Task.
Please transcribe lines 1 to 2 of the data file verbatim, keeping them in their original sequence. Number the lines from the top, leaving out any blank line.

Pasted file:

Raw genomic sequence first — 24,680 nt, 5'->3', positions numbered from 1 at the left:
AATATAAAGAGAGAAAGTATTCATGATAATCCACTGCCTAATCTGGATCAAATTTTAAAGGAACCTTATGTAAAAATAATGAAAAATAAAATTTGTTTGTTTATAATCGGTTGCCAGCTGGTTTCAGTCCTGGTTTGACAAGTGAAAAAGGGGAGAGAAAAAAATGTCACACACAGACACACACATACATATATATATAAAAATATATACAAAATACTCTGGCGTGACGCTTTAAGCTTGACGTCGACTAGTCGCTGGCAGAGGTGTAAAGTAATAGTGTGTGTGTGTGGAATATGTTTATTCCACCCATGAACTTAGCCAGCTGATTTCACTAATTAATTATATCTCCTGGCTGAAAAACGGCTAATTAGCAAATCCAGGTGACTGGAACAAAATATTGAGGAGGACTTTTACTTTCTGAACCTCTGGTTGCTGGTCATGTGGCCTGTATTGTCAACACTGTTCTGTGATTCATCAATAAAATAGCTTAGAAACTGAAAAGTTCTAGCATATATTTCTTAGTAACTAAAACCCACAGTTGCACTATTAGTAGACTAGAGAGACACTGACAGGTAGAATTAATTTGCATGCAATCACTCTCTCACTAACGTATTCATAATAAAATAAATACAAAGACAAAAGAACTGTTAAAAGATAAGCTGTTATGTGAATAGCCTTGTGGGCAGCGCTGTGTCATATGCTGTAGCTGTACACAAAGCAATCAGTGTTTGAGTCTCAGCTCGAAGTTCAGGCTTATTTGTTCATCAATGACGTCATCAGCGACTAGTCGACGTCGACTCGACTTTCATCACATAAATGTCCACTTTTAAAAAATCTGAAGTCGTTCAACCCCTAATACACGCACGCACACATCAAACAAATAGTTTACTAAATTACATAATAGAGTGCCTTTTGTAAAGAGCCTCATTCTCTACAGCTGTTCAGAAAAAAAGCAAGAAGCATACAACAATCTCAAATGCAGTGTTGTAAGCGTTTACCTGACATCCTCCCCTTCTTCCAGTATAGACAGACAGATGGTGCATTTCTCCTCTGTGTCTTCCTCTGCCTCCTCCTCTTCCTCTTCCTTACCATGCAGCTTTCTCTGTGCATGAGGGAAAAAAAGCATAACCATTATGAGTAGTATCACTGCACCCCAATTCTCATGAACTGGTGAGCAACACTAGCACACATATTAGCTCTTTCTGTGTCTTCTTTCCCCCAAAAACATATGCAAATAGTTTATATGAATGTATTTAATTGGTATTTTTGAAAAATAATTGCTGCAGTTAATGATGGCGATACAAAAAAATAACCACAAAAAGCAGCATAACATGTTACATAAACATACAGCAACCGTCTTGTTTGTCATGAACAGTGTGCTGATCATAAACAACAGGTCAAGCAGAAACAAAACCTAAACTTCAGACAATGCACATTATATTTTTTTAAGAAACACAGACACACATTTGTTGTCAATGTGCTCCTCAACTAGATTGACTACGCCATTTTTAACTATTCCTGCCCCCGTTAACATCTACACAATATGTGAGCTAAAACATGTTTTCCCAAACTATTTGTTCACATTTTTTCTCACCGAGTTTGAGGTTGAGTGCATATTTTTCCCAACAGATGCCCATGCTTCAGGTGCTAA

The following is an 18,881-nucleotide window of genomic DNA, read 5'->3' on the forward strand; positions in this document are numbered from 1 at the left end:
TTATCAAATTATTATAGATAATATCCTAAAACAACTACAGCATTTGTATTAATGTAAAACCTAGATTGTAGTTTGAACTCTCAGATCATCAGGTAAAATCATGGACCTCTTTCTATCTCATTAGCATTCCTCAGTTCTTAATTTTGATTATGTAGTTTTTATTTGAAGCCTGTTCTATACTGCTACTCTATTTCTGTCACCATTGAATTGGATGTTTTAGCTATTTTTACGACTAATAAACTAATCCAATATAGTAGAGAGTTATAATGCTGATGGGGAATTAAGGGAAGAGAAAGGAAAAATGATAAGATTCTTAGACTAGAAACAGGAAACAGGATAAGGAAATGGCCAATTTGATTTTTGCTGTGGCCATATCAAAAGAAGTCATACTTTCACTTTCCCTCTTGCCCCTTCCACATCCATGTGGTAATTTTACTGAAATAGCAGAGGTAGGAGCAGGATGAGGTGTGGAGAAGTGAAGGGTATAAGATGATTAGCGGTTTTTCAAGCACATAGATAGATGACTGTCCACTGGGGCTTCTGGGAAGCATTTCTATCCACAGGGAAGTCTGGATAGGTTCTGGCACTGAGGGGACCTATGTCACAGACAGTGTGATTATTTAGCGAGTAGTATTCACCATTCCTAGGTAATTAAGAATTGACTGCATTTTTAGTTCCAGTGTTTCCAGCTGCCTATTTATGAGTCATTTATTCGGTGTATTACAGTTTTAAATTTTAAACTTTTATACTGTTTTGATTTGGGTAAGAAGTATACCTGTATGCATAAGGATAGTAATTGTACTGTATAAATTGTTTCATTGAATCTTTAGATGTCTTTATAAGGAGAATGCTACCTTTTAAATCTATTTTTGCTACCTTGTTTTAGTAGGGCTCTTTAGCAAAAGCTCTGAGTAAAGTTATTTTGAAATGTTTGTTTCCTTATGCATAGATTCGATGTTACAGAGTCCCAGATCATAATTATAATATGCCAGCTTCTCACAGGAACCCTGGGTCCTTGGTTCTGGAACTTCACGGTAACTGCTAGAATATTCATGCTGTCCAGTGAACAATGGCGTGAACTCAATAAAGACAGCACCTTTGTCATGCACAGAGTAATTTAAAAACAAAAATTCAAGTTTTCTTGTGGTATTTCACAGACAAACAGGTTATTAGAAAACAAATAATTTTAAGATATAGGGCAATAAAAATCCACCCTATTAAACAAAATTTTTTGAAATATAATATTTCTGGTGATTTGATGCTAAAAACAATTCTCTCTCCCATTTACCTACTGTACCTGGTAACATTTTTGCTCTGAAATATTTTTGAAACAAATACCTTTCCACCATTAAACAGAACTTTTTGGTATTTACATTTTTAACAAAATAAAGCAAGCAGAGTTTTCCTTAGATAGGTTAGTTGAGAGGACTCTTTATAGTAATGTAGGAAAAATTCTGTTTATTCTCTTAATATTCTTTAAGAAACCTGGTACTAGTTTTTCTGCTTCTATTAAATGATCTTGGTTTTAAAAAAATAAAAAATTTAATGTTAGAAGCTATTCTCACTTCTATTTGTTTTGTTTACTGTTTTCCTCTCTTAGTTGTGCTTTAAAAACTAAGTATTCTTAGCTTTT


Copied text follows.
Raw genomic sequence first — 24,680 nt, 5'->3', positions numbered from 1 at the left:
AATATAAAGAGAGAAAGTATTCATGATAATCCACTGCCTAATCTGGATCAAATTTTAAAGGAACCTTATGTAAAAATAATGAAAAATAAAATTTGTTTGTTTATAATCGGTTGCCAGCTGGTTTCAGTCCTGGTTTGACAAGTGAAAAAGGGGAGAGAAAAAAATGTCACACACAGACACACACATACATATATATATAAAAATATATACAAAATACTCTGGCGTGACGCTTTAAGCTTGACGTCGACTAGTCGCTGGCAGAGGTGTAAAGTAATAGTGTGTGTGTGTGGAATATGTTTATTCCACCCATGAACTTAGCCAGCTGATTTCACTAATTAATTATATCTCCTGGCTGAAAAACGGCTAATTAGCAAATCCAGGTGACTGGAACAAAATATTGAGGAGGACTTTTACTTTCTGAACCTCTGGTTGCTGGTCATGTGGCCTGTATTGTCAACACTGTTCTGTGATTCATCAATAAAATAGCTTAGAAACTGAAAAGTTCTAGCATATATTTCTTAGTAACTAAAACCCACAGTTGCACTATTAGTAGACTAGAGAGACACTGACAGGTAGAATTAATTTGCATGCAATCACTCTCTCACTAACGTATTCATAATAAAATAAATACAAAGACAAAAGAACTGTTAAAAGATAAGCTGTTATGTGAATAGCCTTGTGGGCAGCGCTGTGTCATATGCTGTAGCTGTACACAAAGCAATCAGTGTTTGAGTCTCAGCTCGAAGTTCAGGCTTATTTGTTCATCAATGACGTCATCAGCGACTAGTCGACGTCGACTCGACTTTCATCACATAAATGTCCACTTTTAAAAAATCTGAAGTCGTTCAACCCCTAATACACGCACGCACACATCAAACAAATAGTTTACTAAATTACATAATAGAGTGCCTTTTGTAAAGAGCCTCATTCTCTACAGCTGTTCAGAAAAAAAGCAAGAAGCATACAACAATCTCAAATGCAGTGTTGTAAGCGTTTACCTGACATCCTCCCCTTCTTCCAGTATAGACAGACAGATGGTGCATTTCTCCTCTGTGTCTTCCTCTGCCTCCTCCTCTTCCTCTTCCTTACCATGCAGCTTTCTCTGTGCATGAGGGAAAAAAAGCATAACCATTATGAGTAGTATCACTGCACCCCAATTCTCATGAACTGGTGAGCAACACTAGCACACATATTAGCTCTTTCTGTGTCTTCTTTCCCCCAAAAACATATGCAAATAGTTTATATGAATGTATTTAATTGGTATTTTTGAAAAATAATTGCTGCAGTTAATGATGGCGATACAAAAAAATAACCACAAAAAGCAGCATAACATGTTACATAAACATACAGCAACCGTCTTGTTTGTCATGAACAGTGTGCTGATCATAAACAACAGGTCAAGCAGAAACAAAACCTAAACTTCAGACAATGCACATTATATTTTTTTAAGAAACACAGACACACATTTGTTGTCAATGTGCTCCTCAACTAGATTGACTACGCCATTTTTAACTATTCCTGCCCCCGTTAACATCTACACAATATGTGAGCTAAAACATGTTTTCCCAAACTATTTGTTCACATTTTTTCTCACCGAGTTTGAGGTTGAGTGCATATTTTTCCCAACAGATGCCCATGCTTCAGGTGCTAA